Spain's newly-elected leadership must act fast to shore up investor confidence, analysts say, after the Socialist government became the fifth in the euro zone to be toppled by the debt crisis.
In Greece, whose financial woes touched off the market nervousness now felt around the world, more political wrangling cast a pall over the new technocrat prime minister's bid to win the nod from European leaders on Monday for bailout funds.
Borrowing costs for both Spain and Italy hit unsustainable levels last week before the European Central Bank stepped in to stabilise the market. On Friday, the euro rose but European shares hit new five-week lows on fears it was a short-term fix.
Spaniards looked set to give the centre-right People's Party (PP) an absolute majority in parliament and a clear mandate for more austerity against a background of soaring unemployment and one of the highest budgetary shortfalls in the region.
We will stop being part of the problem and will be part of the solution, PP leader Mariano Rajoy said after the vote.
Analysts welcomed the result while making clear they expected Rajoy, who will not be sworn in until December, to move quickly to turn the economy around.
This could calm markets but until the new government does what it says it is going to do, nothing will change, said Angel Laborda, analyst at Madrid think-tank Funcas.
Nicolas Lopez, head of research at M&G Valores, said the government had to introduce convincing measures. While these measures are being taken, the ECB will have to buy up bonds as it has been doing to maintain confidence, he said.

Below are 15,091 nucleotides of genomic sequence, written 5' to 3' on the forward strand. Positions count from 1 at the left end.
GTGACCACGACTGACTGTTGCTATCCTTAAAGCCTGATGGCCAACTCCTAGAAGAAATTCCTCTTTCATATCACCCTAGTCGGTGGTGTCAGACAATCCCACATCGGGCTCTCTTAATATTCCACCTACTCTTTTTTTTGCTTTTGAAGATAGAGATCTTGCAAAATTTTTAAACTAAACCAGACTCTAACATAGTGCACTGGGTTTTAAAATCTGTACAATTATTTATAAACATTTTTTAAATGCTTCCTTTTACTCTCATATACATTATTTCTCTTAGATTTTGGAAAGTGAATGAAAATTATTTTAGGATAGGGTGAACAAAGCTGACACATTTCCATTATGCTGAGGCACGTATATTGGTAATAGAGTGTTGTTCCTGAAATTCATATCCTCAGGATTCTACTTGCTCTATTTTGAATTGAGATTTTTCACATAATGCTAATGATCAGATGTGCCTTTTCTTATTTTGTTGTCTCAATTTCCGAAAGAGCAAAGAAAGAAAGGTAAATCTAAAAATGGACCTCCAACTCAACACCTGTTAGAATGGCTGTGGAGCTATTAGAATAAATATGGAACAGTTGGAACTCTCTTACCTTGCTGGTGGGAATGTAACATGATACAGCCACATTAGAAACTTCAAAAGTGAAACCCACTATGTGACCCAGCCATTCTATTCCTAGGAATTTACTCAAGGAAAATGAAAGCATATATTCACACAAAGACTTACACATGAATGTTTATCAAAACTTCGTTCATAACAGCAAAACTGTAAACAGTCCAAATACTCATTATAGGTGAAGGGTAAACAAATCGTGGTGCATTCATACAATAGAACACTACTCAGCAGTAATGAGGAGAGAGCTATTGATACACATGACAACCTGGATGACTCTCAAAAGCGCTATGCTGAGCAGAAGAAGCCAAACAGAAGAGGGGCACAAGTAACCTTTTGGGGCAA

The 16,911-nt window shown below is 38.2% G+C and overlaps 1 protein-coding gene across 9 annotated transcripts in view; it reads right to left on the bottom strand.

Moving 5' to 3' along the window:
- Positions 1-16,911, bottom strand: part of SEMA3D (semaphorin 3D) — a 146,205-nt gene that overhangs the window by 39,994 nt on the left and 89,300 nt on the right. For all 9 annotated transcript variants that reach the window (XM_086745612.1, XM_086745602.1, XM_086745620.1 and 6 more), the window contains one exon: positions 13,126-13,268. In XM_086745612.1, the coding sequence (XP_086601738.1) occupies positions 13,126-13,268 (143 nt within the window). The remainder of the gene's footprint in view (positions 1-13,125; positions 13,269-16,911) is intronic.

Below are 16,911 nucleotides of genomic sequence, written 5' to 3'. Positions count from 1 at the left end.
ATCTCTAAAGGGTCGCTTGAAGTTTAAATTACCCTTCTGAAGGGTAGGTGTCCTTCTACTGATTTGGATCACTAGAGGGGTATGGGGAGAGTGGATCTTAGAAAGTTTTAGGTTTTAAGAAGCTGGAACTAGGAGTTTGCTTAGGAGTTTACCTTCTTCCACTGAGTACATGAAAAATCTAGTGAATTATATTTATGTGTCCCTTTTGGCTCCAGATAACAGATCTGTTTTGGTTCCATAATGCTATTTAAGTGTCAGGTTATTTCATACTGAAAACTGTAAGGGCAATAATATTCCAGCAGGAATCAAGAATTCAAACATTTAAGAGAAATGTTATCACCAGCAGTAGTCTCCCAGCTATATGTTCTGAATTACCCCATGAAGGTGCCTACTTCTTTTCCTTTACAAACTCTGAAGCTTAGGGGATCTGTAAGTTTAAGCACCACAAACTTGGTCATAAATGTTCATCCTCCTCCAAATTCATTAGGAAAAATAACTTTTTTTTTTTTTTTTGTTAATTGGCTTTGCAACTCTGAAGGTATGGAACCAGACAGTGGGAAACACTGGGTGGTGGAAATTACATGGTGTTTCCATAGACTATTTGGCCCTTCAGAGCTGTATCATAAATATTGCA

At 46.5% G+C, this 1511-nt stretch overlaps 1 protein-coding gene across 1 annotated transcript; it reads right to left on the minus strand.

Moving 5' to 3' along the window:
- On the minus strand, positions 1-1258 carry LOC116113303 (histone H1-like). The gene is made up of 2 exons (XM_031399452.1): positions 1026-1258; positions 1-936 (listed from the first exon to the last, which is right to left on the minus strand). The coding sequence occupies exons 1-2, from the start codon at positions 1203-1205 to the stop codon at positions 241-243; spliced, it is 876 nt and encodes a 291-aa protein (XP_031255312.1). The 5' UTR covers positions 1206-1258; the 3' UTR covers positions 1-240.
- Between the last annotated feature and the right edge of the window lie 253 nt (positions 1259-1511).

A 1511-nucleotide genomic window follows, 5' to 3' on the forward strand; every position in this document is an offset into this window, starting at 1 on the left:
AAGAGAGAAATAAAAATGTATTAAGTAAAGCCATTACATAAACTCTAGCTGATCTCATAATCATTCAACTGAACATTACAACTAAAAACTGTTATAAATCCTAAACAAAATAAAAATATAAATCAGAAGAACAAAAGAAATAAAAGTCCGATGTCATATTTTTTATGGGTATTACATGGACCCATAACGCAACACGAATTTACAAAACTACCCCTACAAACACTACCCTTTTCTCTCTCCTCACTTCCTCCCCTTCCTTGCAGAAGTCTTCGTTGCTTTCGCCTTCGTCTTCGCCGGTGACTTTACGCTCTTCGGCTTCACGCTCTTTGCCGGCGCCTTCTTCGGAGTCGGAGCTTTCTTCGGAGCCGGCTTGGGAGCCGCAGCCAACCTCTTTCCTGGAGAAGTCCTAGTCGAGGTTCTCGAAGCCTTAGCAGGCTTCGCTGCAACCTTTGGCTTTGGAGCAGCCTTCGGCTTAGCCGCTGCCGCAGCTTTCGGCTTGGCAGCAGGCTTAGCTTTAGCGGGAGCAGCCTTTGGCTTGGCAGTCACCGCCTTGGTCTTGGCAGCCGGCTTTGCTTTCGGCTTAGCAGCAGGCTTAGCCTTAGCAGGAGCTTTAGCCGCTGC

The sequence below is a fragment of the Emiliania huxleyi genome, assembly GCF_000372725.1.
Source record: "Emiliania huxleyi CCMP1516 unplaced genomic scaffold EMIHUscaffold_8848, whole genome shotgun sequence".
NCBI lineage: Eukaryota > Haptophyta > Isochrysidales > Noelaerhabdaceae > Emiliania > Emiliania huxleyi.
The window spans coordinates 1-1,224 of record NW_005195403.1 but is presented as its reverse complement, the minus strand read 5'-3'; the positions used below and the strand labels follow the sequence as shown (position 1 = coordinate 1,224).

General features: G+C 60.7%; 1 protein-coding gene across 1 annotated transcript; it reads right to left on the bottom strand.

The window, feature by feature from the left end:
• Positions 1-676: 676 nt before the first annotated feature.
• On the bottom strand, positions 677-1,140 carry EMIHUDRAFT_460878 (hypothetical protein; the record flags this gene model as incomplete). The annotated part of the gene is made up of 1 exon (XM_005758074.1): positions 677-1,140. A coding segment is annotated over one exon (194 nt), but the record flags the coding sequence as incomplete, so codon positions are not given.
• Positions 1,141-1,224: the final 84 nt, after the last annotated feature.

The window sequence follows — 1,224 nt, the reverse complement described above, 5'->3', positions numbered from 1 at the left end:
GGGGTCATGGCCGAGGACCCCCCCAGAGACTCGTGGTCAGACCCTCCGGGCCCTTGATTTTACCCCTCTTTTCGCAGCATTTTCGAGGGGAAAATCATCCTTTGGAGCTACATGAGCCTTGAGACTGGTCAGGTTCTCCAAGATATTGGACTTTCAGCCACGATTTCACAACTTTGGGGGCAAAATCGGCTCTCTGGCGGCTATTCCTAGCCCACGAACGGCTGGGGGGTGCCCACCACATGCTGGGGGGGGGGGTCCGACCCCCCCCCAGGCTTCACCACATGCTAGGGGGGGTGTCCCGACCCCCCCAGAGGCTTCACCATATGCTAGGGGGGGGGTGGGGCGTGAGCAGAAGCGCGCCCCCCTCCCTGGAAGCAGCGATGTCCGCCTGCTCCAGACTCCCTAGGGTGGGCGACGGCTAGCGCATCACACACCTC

In Italy, newly-installed Prime Minister Mario Monti easily won confidence votes in both houses of parliament last week after his predecessor Silvio Berlusconi quit to general relief in European political and financial circles. But he could face a battle to win backing for greater austerity or liberalisation.
Italian newspapers said on Sunday that new budget measures were likely to be unveiled within two weeks, with a property tax abolished by Berlusconi set to return, plus moves to tackle tax evasion and a cut in payroll taxes to lift employment.
Greek Prime Minister Lucas Papademos will meet EU Commission President Jose Manuel Barroso and Eurogroup head Jean-Claude Juncker on Monday after EU, IMF and European Central Bank representatives held tough talks in Athens.
Fearful of alienating voters, Antonis Samaris, head of Greece's conservative New Democracy, refused to give a written guarantee that he would do whatever it took to meet the terms of a bailout no matter who wins an election expected on February 19.
The leader of the far-right LAOS party said the international lenders would not release the 8 billion dollars Greece needs to avoid default in mid-December without the guarantee.
Euro zone wide planning to improve the region's economic governance and restore market faith in the single currency project is also mired in disagreements.
The details of the European Financial Stability Facility (EFSF), the bloc's rescue fund, are still undecided and the ECB says it will not act as a lender of last resort.
The European Commission will propose much tighter control of budgets on Wednesday and also present a study of three options for joint debt issuance of the 17 countries sharing the euro, but without any conclusions or suggestions which one to chose.
(Additional reporting by Crispian Balmer and Jan Strupczewski; Writing by Philippa Fletcher; Editing by Ralph Gowling.)